How has France curb the issue of piracy in its film industry?
In France, we have systems in place to address that like commissions. They have been able to prevent illegal downloading of creative works but for streaming, they can’t do anything.
It is impossible to block streaming. So it’s an ongoing fight. In Nigeria, I’m aware of two initiatives, the Nigeria Copyright Commission (NCC) and the National Film and Video Censors Board (NFVCB).
The latter to my knowledge has been able to go into the markets and fight against illegal sales. I think it is good for French investments as well who would love to work with local filmmakers.
How can local filmmakers gain more visibility in Cannes International Film Festival?
Lagos State so far has had a pavilion in the festival for two years in a row. I think it was great for them to have that visibility.
Now we have the African pavilion but what I can tell you is that Nigerian films are more predominant in that pavilion. Of course there are other countries in the pavilion.
But to really have success in Cannes, you need to have collaborations with people that are used to Cannes. You need someone that can professionally help you to be there.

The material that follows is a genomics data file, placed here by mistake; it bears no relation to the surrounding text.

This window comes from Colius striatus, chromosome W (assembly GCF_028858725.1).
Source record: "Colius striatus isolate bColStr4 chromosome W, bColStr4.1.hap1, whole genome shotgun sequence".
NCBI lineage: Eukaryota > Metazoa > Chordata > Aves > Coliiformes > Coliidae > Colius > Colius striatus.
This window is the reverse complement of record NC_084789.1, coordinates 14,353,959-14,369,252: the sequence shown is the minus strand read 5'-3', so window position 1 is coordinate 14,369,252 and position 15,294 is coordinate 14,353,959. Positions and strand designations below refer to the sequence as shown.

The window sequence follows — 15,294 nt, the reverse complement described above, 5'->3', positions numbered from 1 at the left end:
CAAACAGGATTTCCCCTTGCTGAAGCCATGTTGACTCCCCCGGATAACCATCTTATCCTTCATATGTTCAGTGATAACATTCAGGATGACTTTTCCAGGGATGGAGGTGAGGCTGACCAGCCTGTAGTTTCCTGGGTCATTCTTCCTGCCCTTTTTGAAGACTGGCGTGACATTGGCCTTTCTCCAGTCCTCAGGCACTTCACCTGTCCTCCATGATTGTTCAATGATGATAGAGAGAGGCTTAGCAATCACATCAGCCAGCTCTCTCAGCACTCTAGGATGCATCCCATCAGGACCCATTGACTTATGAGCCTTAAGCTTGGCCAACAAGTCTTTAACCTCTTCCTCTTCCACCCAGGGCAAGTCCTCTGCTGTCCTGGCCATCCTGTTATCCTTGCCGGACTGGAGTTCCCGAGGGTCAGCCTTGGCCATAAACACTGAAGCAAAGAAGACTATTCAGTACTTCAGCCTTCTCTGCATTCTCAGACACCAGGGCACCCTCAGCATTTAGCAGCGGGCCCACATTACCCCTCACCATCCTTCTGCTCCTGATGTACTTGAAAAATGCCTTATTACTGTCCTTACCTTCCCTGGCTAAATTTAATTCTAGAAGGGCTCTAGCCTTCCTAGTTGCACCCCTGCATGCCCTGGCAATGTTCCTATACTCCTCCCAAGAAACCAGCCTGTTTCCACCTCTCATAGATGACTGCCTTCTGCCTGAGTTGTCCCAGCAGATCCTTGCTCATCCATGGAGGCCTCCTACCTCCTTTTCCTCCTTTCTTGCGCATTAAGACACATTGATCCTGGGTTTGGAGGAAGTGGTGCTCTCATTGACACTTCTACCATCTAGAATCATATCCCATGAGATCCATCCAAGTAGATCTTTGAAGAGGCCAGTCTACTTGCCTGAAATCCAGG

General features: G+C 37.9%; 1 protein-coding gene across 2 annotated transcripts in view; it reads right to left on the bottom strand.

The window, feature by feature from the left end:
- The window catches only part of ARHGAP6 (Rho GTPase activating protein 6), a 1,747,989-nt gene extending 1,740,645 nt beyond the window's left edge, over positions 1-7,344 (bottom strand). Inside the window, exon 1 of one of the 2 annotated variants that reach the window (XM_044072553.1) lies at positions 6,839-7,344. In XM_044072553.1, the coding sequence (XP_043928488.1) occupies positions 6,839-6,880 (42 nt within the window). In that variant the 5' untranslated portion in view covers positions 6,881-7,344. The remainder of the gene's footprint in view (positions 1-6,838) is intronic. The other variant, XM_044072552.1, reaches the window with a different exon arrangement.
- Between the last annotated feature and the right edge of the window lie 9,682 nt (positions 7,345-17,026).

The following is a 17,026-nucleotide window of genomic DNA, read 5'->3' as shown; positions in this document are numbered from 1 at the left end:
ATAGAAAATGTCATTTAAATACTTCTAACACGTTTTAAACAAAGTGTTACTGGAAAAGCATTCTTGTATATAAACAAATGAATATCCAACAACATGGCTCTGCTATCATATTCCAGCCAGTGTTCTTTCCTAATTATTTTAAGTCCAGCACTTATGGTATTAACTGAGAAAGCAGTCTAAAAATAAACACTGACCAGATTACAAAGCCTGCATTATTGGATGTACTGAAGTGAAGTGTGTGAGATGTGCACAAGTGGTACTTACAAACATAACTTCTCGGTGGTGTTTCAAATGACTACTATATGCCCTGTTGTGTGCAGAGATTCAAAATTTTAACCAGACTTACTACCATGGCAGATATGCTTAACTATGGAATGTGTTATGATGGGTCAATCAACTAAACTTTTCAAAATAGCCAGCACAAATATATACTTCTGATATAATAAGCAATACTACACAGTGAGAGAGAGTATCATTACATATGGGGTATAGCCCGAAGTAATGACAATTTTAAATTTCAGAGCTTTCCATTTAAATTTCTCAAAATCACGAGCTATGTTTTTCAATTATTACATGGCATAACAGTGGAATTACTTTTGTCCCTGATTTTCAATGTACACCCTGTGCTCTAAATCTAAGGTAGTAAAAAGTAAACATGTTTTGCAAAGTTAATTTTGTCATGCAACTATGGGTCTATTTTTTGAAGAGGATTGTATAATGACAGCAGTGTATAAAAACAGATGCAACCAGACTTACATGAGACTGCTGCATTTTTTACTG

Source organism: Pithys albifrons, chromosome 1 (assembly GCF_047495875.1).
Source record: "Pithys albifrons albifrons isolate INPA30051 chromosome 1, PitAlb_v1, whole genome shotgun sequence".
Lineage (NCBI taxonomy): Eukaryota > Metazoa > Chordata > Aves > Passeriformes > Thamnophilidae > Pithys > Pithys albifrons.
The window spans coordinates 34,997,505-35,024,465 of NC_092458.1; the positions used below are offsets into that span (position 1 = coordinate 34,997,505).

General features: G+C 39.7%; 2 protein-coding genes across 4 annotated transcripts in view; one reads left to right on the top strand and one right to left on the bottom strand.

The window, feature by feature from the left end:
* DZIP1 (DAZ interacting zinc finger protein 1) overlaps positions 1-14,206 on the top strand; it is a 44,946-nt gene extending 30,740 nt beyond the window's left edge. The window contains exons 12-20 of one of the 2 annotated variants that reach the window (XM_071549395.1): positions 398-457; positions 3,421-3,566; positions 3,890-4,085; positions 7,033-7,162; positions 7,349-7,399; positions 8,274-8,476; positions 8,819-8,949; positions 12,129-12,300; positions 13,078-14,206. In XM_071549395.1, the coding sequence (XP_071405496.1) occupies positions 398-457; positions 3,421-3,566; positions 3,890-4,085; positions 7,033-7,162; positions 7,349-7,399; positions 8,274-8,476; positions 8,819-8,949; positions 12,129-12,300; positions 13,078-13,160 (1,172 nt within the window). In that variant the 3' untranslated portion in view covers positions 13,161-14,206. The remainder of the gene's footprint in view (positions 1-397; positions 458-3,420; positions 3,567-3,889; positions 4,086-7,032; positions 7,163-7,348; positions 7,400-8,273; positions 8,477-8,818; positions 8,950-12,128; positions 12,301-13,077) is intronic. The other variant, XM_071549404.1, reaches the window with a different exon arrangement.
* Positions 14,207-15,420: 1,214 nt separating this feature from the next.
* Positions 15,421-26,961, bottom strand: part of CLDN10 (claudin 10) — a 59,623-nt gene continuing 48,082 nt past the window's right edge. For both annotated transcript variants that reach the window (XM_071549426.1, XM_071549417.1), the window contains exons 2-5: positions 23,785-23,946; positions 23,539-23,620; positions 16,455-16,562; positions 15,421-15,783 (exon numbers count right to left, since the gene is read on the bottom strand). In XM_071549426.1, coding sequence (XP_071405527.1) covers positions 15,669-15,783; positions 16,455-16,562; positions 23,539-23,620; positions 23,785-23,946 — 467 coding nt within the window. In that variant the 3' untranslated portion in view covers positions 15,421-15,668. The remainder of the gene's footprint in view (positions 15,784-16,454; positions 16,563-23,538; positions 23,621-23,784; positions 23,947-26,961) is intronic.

Cannes is such a big festival and it can be overwhelming. And with the French Nigerian Cinema Days, it will increase their visibility.
What do you think will be the impact of the rapid rise of online streaming services on the cinema culture?
There’s a big debate now on how Netflix is impacting the cinema consumption. In France, they noticed that screenings that happen usually on Sunday nights in Paris, the ratings are going down.
People are becoming a bit lazy to go out now since they can also stay home and be entertained. But the experience of cinema can never be replaced by the screening at home.
If you go to the cinema, it is really an experience. Streaming will never constitute the cinema experience. I think they are complementary.